Last year at the conference, I gave an overview of the SAFE Network and hosted a booth in anticipation of introducing people to the network while this year, I focused on the economics, incentives and distribution specifically regarding free software and digital content. I’ll expand on the thoughts presented there in a short series of blog posts here. In particular, economies of scale play a significant role in how our businesses and organisations have evolved to serve a global society. This centralisation of resources has enabled significant scaling properties which allows for conserving input cost while maintaining output growth. While this blog has featured many thoughts regarding the interesting economical aspects of building a new Internet from the infrastructure-based incentives to the inherent difference in consumption of physical products to digital products, there is more to explore in those thoughts if we want to consider and implement the best solutions. Explaining these concepts to free software enthusiasts was an invigorating experience for me and I hope that MaidSafe can continue to be an positive influence on this topic in this community. Sometimes it’s very difficult to see a future where money and value exchange systems work for the people instead of becoming monopolised and serving the special interests of those in power but by taking a step back, we can begin to see how current incentives promote centralisation and what new ways we can understand the nature of human economics and our perceptions on property and ownership to build tools for an evolved system.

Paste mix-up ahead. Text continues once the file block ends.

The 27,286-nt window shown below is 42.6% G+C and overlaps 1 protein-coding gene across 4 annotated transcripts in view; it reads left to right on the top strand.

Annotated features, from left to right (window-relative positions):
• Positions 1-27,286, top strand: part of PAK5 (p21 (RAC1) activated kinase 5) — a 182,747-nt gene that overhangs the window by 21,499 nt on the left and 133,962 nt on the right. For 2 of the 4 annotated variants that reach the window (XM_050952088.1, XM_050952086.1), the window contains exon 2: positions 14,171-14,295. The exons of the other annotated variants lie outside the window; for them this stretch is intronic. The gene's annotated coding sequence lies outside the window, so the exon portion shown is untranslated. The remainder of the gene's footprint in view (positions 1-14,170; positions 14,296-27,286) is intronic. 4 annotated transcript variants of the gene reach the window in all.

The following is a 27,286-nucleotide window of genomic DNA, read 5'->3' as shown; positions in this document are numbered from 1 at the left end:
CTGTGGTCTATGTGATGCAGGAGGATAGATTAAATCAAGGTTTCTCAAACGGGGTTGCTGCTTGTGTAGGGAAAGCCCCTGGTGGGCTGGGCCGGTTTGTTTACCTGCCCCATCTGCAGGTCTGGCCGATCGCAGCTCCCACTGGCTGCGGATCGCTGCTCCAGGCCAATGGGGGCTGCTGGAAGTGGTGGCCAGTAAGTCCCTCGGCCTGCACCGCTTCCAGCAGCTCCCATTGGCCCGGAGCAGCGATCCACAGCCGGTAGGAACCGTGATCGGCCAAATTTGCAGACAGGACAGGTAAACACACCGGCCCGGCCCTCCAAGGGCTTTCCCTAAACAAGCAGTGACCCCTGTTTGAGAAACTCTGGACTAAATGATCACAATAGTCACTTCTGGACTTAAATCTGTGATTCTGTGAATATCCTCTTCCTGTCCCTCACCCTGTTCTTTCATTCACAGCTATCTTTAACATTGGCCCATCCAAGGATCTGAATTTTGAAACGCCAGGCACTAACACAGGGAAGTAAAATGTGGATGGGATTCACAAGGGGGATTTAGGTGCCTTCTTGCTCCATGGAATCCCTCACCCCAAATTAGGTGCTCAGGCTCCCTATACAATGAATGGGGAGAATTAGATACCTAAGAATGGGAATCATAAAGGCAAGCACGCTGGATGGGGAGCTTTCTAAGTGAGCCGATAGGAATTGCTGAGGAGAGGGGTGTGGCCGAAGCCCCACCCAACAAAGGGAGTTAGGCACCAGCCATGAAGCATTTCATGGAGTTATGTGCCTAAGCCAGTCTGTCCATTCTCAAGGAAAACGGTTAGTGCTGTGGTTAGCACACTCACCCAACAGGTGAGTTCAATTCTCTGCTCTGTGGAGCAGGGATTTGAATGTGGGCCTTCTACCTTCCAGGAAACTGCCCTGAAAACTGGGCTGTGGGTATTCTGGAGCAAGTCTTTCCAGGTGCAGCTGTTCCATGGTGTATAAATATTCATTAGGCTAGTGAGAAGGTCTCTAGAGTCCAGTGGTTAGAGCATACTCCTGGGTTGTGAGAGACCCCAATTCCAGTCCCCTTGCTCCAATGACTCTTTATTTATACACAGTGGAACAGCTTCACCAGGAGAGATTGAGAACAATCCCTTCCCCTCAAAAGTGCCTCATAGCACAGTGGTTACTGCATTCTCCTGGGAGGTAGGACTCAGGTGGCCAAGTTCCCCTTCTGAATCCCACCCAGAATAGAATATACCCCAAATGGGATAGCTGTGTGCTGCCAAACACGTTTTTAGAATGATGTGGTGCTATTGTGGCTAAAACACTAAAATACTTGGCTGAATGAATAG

Rai Stones & the Dynamics of Accountability and Distance